In April 2017, the Full Court of the Supreme Court heard an appeal from TAFE, South Australia’s largest vocational education and training provider, after the Full Bench of the South Australian Employment Tribunal overturned a workers compensation claim rejection by TAFE.
While reviewing the matter, the Supreme Court considered the question of when employment is a significant contributing cause of an injury. The Return to Work Act 2014 requires that the Act only applies to an injury if it arises from employment. An injury arises from employment if the employment was a significant contributing cause of an injury.
What does it mean for employment to be a significant contributing cause of an injury? We review the recent appeal and decision of the State of South Australia vs Roberts in the Supreme Court to explore what it means when an injury arises from employment.
Mrs Roberts was a full-time lecturer and hairdresser employed by TAFE. In October 2015 as part of her employment, Mrs Roberts volunteered to teach hairdressing to Aboriginal women at Oodnadatta. Her accommodation was authorised and paid for by TAFE. The accommodation was unsatisfactory as it was not mosquito proof. Mrs Roberts was bitten by mosquitos that carried a virus which caused the contraction of inflammatory polyarthritis. This virus is not common and not all mosquitos carry the virus which caused the inflammation.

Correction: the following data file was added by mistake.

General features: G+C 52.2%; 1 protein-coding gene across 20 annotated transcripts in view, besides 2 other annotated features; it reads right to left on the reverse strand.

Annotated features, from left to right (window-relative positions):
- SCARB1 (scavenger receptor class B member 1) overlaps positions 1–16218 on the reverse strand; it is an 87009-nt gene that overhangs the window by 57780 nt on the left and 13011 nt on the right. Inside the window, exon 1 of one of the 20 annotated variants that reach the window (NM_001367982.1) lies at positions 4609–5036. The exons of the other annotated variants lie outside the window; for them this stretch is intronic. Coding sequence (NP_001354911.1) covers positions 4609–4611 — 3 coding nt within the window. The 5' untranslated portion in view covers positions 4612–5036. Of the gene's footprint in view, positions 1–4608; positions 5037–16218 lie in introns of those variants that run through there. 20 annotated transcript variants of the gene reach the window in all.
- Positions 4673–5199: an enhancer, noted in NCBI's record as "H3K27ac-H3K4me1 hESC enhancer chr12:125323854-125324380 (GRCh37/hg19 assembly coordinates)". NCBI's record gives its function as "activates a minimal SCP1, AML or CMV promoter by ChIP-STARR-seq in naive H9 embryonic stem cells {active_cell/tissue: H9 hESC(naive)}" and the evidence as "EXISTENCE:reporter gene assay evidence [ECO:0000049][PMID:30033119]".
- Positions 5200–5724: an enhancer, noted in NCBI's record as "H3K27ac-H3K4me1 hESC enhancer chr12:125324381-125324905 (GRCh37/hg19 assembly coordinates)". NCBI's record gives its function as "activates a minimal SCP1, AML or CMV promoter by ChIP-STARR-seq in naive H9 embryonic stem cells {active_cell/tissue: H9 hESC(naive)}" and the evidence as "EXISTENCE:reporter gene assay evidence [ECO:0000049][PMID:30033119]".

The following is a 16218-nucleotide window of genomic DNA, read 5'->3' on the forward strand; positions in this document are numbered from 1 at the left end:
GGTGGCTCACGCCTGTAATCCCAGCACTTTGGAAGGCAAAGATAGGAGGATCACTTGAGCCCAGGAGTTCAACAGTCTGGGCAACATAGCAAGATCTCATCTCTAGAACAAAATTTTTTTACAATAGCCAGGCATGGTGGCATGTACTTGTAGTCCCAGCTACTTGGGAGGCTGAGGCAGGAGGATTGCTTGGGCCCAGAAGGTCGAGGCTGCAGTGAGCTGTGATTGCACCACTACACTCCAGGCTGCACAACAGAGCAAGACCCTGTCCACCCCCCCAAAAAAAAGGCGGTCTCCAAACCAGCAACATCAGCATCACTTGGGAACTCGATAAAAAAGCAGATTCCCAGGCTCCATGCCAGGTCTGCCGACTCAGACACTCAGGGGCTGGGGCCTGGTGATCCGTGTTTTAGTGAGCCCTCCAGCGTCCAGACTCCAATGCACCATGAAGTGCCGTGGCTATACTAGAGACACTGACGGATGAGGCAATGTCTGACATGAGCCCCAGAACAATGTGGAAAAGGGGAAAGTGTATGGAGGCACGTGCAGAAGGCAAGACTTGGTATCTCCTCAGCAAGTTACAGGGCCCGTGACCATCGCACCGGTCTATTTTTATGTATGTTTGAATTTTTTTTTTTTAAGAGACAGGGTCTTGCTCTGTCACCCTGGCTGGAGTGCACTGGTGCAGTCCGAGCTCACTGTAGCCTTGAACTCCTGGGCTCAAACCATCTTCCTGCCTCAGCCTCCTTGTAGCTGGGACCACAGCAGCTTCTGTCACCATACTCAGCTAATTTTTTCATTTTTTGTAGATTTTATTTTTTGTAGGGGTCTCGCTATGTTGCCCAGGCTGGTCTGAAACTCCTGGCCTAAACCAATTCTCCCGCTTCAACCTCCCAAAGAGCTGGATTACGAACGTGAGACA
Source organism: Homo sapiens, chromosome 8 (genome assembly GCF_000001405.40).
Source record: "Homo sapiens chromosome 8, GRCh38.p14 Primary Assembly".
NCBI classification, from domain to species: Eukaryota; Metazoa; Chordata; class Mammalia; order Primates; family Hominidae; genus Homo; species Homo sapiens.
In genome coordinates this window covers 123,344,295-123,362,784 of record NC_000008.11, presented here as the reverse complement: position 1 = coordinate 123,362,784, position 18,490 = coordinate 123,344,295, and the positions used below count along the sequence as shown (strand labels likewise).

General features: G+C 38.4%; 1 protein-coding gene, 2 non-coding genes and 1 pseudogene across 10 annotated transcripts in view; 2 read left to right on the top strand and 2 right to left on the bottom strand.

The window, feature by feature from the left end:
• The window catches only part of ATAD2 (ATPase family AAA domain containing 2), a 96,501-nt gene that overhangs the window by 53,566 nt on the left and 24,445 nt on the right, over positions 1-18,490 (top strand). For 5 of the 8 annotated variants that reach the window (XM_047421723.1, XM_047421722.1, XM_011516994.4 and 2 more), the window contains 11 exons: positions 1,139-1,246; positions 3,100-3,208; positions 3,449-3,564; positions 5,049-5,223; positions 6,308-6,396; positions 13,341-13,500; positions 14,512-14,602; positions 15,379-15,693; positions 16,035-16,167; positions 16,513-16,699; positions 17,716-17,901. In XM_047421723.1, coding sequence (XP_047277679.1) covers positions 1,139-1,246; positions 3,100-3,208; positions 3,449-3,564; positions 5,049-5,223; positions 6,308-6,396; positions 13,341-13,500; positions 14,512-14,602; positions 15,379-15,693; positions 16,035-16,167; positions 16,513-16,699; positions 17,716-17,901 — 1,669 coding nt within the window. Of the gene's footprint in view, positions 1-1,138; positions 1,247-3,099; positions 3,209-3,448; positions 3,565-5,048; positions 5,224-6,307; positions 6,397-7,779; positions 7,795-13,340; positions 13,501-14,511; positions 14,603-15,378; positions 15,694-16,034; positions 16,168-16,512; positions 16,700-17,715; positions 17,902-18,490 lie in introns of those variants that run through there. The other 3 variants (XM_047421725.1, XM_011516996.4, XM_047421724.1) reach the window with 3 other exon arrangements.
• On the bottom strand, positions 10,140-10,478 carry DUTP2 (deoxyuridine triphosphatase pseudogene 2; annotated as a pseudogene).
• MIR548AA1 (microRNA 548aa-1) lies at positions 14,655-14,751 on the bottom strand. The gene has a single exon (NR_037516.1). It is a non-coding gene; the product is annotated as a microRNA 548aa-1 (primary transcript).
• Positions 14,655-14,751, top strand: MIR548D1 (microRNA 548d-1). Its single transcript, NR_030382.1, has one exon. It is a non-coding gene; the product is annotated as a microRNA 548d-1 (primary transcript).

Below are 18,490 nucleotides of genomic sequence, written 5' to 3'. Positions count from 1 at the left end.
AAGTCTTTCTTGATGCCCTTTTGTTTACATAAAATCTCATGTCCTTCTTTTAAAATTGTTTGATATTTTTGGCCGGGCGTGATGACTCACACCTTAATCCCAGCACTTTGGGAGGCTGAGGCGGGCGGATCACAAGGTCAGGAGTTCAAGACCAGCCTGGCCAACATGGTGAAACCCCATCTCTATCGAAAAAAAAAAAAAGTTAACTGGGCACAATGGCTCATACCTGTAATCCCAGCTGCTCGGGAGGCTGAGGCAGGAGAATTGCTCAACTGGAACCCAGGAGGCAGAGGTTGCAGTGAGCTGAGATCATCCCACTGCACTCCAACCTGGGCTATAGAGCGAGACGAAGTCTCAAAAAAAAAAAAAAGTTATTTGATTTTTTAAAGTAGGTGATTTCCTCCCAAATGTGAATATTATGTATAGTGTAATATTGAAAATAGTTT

A claim for workers compensation lodged by Mrs Roberts for the aggravation of the inflammatory polyarthritis was rejected by TAFE. Deputy President Judge Calligeros of the South Australian Employment Tribunal overturned the rejection and ordered that Mrs Roberts’ claim be accepted. TAFE appealed to the Full Bench of the South Australian Employment Tribunal and the Full Bench upheld the decision of Deputy President Judge Calligeros. TAFE appealed to the full Supreme Court.
Supreme Court Decision
On 17 April 2017, the Full Court of the Supreme Court dismissed the appeal by TAFE.
The Court found that being required to live in the accommodation in Oodnadatta was in the course of Mrs Roberts’ employment.
The Court also had to consider whether the employment was a significant contributing cause and ruled:
- The illness was caused by mosquito bites.
- The mosquito bites occurred in unsatisfactory accommodation in a remote location.
- The accommodation was arranged or paid for by TAFE.
- Mrs Roberts was present at the remote location for the sole purpose of carrying out her duties.
The Court concluded that employment was a significant contributing cause of the injury.
The Full Court of the Supreme Court ruled that employment will be a significant cause of an injury if it is an important or influential cause.
Importance of the Decision
This is the first decision by the highest court in South Australia on the meaning of the new test for whether work injuries are compensable. This was described by the Minister for Industrial Relations, the Honourable John Rau MP, in his speech to parliament to introduce the Return To Work Act 2014 as:
“The gateway provision, which is the provision that gives a person the right to participate in the scheme beyond that point.”
In my view, this decision is a victory for common sense.
Each case will have to be considered on its own facts but if employment can be seen as one of the important or influential causes of physical injury, the claim should be accepted.
We will be watching to see how this decision is applied to psychological injury cases where the test is that employment must be “the significant contributing cause” rather than “a significant contributing cause”.